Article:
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Stress At The Vets
How to keep the stress at bay for your pets - an artice written by Dr. Claire Hesling
For many pets a trip to the vet is a stressful event, which in turn makes it stressful for their owners. Unfortunately, going to the vet is just as important for animals as the doctor is for people, and depending on your pet’s health they may frequently be visiting. Finding ways to make their visits less stressful can be really useful to keep everyone happy. Here is some advice on how to make this happen.
Getting your animal used to coming to the vet at a young age and having positive experiences here is very useful in setting them up for a lifetime of stress free visits. The easiest way of doing this in puppies is to enrol them in puppy preschool. Puppy preschool not only gives you tonnes of useful information in behaviour, training and healthcare of your pup but also makes going to the vet clinic fun. They get treats and meet all of their friends at the clinic, instead of just associating the clinic with getting examined and having injections.
Even without puppy kindy you can start positive associations for your dog at the vet clinic. Start by bringing them in regularly just to walk around the reception, have a treat (which we keep behind the counter for them), get some pats, and maybe even get on the scale if they wish. Some dogs won’t even come through the door the first time they come in, and that is fine, reward them for coming as close as they are comfortable and then work towards getting further each time. The more positive experiences they have at the vet the more likely they are to go into consults willingly and happily.
Handling at home:
The examination can be a big part of the stress for animals when they visit, particularly areas which are not normally touched much at home. Working with your pets at home to get them used to having their teeth and paws looked at are particularly useful. To do this wait until they are relaxed and then work on touching their feet,toes, legs and opening their lips. Give them rewards when they allow you to do things in a calm manor. Working on this from a puppy is useful but again it’s never too late to start as long as it’s safe for you to do so.
Cats are a whole different situation to dogs – they often aren’t used to leaving the house, they definitely aren’t excited to see a bunch of strangers or other animals in the waiting room, and generally they just want to stick to what is their ‘normal’. Because of this a lot of preparation for stress free vet visits is about making it as normal as possible.
These are often the signal to your cat that things are about to get stressful. You’ll chase them around, push them into a cage, drive them in a car and then have them come out to be examined by a strange person. The best thing you can do to prevent this stressful workup in your cat is to have the carrier be a safe place for them, and a normal part of their environment. Setting the carrier up in a quiet part of the house with a nice bed for them to sleep in can help. Giving cats or kittens treats in the carrier with the door open. Once the carrier does not send them running anymore then you can work on them being okay with movement. I’ve linked some videos from a great website called international Cat Care on how to do this. It is a process but if you work on it early and then keep things positive it should mean a lifetime of less stress for you and your fluffy friend.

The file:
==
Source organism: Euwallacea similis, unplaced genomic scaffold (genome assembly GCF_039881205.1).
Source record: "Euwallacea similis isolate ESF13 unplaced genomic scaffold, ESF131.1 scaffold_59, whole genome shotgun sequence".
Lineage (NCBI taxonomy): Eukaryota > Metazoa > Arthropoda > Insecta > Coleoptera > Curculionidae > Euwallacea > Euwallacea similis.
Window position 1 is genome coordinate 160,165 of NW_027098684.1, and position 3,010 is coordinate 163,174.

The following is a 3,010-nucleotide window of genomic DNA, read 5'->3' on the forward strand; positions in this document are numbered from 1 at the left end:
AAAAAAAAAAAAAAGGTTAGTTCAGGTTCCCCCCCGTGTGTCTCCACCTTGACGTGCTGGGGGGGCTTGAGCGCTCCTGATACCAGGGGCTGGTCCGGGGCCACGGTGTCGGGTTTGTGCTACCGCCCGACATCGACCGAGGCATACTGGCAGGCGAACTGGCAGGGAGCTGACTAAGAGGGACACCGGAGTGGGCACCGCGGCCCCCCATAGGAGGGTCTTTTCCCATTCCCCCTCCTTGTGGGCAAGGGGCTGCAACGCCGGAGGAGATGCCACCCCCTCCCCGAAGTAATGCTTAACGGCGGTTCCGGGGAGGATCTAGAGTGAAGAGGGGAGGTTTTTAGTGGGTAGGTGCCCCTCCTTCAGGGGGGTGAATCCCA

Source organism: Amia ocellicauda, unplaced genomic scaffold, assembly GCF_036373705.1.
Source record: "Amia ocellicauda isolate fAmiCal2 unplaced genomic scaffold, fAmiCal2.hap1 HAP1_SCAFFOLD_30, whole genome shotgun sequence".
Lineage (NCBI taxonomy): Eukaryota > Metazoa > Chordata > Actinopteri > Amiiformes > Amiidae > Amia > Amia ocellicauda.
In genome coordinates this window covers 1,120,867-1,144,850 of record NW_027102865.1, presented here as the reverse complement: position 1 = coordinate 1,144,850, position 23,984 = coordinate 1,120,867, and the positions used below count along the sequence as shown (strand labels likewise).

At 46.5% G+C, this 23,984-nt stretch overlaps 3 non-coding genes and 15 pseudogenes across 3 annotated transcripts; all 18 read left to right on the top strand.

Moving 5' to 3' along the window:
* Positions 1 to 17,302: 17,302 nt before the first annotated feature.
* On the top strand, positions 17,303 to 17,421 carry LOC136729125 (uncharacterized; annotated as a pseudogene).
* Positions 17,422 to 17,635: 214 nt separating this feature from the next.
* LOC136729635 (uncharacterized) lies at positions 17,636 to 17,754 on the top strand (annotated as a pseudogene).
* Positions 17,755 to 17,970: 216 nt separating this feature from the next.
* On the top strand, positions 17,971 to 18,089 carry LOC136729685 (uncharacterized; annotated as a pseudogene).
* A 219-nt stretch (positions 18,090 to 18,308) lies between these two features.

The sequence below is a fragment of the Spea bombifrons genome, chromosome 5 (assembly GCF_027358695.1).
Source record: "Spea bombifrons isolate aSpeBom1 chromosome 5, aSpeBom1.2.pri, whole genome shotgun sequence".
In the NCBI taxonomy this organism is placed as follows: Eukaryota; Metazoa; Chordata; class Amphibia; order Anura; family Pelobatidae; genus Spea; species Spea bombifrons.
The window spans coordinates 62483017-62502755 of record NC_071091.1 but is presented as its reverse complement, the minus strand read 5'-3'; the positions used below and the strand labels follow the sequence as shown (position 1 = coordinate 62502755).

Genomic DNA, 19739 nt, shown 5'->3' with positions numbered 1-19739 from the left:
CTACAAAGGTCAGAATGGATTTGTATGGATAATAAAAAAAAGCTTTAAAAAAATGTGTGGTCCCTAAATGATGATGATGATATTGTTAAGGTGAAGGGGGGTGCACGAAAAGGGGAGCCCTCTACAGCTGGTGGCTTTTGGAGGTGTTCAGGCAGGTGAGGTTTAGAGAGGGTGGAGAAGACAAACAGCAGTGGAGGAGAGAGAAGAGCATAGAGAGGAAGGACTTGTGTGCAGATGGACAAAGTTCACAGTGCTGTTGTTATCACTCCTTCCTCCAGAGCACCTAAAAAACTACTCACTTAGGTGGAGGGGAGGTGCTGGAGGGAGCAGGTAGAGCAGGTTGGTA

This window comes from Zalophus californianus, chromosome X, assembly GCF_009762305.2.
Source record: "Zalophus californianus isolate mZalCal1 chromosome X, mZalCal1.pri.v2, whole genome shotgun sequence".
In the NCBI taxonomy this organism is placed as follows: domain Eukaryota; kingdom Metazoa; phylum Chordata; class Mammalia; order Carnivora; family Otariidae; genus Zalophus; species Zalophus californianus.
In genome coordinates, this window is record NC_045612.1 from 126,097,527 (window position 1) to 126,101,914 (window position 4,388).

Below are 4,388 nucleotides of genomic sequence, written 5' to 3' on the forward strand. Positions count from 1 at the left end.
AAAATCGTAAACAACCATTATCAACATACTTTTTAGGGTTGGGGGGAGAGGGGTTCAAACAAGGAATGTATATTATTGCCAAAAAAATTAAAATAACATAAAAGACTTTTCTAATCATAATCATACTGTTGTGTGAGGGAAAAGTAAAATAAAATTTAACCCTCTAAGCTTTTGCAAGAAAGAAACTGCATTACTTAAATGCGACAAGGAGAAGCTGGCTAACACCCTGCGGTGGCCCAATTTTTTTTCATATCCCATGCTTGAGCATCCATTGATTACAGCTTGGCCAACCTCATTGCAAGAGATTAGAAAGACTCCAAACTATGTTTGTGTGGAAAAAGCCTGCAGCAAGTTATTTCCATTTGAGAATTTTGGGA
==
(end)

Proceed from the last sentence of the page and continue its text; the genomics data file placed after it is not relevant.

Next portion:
If you need a helping hand to keep the drive in a bit more relaxed you may also want to use Feliway spray in the carrier 15 minutes prior to getting your cat in. This spray is a pheromone, a smell that we can’t smell but that signals to your cat’s brain that it is in its own territory. You can get this spray from any vet clinic, and you may find it useful in other circumstances as well.
Link for carriers:
Getting cats used to the exam is very similar to dogs. Wait until they are relaxed and then start by just patting them. When they are enjoying their pats then move to do a few things that may normally be stressful - little looks in the ears, gently touching their paws, maybe touch their belly. Always go slow and at the first sign of stress move back to what they are comfortable with or give them a break.
Below is a series of links for videos on cat handling that are very useful for many situations, not just
As always, if you have any questions or need advice on your animal’s specific situation don’t hesitate to contact us and we will do our best to help you out. Every animal is different and even if you can’t do any of the above things prior to your consult just let us know that your pet is nervous, stressed, or may become aggressive and we will factor it into how we approach our examination.
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